1. Sometimes, "Nobody Believed in Us!" is the most tired cliche in sports. But you know what? Sometimes it's the greatest possible motivating factor that can bind a talented team together for a playoff run. One of my pet peeves is journalists who won't admit they're wrong about a team, so let me put this out there right away: I was wrong about this team.
After their loss to Pittsburgh, a total meltdown that culminated with an embarrassing 113 yards in penalties, I wrote that this team didn't deserve to make the playoffs. They didn't have the discipline or the focus, I felt, to consider themselves one of the AFC's six best teams. To be fair, a lot of fans felt the same way. The way they imploded was infuriating for Ravens fans. What happened Sunday against New England was impossible to foresee after that Pittsburgh game. But I think something happened in the wake of that loss to the Steelers, a game they should have won. I think the team heard the criticism of an entire city, listened to people who were fed up and furious, and decided to pull together and prove everyone wrong. You could see that in coach John Harbaugh's locker room speech about shovels and spears. It no longer mattered what anyone outside the locker room thought, the Ravens had endured a difficult season and found a purpose. So heat up a big plate of crow, and I'll chow down.
(Although just to be clear, I still picked the Ravens to win this game. You can read it here.)
What happened in Foxborough on Sunday was simple. One team was hungry and angry, with plenty to prove, and one team showed they had been getting it done on smoke and mirrors for much of the season. When they got punched in the mouth on the opening play, they never really recovered. Overwhelming Tom Brady with pressure early, before he could figure out where his hot reads would be, was brilliant. He seemed like he was in a daze.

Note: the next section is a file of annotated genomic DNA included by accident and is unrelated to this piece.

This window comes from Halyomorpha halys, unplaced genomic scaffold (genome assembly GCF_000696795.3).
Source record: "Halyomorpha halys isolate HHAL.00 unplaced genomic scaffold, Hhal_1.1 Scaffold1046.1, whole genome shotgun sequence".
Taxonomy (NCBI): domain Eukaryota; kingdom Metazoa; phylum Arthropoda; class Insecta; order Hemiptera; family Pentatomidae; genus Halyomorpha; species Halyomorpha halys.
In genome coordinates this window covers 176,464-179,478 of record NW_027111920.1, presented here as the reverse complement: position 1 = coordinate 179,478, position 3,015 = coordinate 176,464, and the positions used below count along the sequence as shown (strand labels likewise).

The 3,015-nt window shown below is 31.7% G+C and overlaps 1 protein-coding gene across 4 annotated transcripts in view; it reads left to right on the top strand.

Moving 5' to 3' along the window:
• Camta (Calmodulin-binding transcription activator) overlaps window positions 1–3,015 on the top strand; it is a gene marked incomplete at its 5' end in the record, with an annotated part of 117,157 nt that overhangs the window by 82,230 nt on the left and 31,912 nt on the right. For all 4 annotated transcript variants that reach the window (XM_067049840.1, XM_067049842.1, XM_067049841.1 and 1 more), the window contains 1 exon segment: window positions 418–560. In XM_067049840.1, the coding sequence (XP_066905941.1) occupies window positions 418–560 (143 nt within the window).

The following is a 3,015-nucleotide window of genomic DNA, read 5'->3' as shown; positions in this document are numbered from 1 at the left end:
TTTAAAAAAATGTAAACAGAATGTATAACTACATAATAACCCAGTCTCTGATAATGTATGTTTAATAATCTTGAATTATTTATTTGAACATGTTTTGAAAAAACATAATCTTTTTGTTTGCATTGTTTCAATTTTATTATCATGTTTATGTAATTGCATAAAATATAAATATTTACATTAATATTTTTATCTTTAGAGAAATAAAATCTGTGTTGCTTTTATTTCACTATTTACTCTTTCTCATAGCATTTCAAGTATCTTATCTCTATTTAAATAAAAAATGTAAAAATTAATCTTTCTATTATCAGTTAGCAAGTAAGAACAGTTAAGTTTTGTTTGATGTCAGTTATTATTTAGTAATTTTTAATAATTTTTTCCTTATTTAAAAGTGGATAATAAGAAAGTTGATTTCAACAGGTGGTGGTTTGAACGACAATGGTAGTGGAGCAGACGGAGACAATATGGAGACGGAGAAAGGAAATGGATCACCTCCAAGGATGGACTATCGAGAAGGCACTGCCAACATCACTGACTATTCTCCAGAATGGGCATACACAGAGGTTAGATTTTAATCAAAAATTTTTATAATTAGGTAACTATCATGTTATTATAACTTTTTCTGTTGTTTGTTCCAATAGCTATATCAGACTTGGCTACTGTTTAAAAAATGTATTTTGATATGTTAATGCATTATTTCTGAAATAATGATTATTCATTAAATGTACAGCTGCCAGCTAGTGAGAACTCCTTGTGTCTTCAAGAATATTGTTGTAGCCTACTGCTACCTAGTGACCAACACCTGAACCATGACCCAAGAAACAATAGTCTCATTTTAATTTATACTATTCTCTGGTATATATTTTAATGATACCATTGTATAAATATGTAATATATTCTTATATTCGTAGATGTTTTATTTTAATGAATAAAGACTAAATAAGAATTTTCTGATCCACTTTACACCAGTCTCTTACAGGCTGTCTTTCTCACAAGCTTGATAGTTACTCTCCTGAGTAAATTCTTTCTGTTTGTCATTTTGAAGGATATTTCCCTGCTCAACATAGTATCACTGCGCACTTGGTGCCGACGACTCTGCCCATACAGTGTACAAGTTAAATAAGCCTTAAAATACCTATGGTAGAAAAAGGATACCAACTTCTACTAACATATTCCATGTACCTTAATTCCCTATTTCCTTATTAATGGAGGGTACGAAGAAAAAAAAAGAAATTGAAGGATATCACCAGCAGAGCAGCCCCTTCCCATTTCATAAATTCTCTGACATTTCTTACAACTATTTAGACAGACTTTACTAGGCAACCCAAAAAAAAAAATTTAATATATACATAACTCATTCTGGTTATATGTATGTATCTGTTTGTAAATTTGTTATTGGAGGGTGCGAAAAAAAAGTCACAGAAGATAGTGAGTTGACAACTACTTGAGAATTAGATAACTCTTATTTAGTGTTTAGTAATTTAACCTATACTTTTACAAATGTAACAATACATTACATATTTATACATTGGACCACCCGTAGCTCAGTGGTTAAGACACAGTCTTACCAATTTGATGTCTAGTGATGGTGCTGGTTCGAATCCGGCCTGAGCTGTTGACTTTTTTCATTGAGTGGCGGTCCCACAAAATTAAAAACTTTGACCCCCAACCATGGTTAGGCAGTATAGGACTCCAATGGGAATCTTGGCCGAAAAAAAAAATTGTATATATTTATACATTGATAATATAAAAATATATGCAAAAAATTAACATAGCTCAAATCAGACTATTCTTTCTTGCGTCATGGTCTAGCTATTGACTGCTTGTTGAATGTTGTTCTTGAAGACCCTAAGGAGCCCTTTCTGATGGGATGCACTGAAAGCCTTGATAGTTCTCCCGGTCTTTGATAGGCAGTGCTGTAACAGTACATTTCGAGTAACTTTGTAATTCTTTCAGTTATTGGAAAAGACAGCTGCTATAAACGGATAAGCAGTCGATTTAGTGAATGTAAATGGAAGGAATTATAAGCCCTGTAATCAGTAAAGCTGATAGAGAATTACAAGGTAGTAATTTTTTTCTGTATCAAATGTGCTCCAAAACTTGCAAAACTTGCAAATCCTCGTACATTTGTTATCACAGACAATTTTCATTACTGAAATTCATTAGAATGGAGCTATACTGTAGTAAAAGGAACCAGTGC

The Ravens needed to go into this game believing that they wouldn't get any help from the officials so they wouldn't overreact when things didn't go their way. And that's exactly what happened. When Tom Zbikowski muffed that punt and the Ravens didn't get the call (it looked iffy as to whether the Patriots player had control before sliding out of bounds; we'll get to the non-challenge in a sec) they didn't crumble. When Chris Carr was flagged for a somewhat dubious illegal contact, they kept their composure. This is a team that couldn't figure out whether it was a passing team, a running team or a defensive team all season, but what was clear right from the start against the Patriots is they were playing as a true "team," with a focused rage and an in-your-face intensity. Didn't matter that Joe Flacco was clearly hurting and couldn't make plays in the passing game. Didn't matter that they were on the road. This team had found its identity -- the underdog with a chip on the shoulder. Sometimes cliches work.
2. This was a game in which all the Ravens who took a beating earlier in the season got a chance to thumb their nose at their critics. Are you one of those people who ripped Terrell Suggs repeatedly on talk radio, on message boards and in blog comments? How about Domonique Foxworth and Greg Mattison? Chris Carr and Frank Walker?